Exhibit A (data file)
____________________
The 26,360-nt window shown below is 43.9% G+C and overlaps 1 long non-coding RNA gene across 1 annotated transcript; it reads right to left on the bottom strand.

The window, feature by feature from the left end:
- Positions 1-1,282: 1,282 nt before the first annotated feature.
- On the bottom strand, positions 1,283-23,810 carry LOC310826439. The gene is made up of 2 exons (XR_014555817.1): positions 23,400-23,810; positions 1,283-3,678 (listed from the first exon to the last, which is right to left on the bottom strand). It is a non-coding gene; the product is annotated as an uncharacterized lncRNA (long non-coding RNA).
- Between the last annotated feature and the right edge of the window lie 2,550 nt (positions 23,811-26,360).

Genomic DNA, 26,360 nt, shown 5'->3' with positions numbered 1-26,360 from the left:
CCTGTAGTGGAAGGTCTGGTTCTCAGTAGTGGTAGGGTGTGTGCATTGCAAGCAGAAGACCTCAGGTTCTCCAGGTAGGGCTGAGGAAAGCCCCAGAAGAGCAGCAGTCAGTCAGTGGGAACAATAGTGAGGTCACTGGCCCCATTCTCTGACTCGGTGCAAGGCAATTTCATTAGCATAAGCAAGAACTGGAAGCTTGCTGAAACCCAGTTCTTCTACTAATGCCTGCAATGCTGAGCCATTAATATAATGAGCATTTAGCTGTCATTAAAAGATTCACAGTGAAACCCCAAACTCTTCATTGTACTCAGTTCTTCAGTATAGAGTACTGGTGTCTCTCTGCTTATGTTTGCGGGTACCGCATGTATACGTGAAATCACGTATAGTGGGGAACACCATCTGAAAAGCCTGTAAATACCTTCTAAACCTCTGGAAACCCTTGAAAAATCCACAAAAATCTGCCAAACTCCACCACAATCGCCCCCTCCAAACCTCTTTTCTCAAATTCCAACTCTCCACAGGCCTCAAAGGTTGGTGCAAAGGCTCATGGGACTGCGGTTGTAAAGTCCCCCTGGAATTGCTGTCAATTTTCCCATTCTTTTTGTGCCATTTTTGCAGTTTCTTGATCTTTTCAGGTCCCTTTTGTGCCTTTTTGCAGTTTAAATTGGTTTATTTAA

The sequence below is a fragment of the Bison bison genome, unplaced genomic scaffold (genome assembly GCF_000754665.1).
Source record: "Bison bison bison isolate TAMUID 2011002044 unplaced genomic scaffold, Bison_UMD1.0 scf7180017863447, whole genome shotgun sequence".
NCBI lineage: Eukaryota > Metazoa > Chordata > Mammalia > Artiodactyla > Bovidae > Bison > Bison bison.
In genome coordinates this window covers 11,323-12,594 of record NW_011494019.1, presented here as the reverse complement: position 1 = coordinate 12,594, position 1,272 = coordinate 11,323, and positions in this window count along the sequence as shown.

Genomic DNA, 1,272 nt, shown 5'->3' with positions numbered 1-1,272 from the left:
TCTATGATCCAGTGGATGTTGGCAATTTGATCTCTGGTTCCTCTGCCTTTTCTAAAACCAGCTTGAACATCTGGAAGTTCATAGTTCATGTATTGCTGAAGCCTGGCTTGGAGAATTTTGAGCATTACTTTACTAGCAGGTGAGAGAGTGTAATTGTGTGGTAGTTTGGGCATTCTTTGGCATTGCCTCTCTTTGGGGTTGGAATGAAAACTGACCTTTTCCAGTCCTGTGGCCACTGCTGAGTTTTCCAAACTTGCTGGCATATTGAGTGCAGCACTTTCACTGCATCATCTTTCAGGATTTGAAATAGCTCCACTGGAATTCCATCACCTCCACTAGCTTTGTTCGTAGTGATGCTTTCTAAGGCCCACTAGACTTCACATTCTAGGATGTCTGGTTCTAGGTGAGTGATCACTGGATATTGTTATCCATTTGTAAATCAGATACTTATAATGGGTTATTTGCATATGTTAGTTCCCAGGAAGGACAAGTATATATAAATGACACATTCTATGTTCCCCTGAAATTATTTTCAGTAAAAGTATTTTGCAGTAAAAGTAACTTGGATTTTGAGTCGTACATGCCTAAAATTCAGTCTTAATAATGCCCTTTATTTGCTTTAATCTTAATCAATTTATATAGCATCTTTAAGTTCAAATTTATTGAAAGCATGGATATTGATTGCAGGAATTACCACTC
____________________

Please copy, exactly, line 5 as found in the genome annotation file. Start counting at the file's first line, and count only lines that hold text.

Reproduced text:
- Between the last annotated feature and the right edge of the window lie 2,550 nt (positions 23,811-26,360).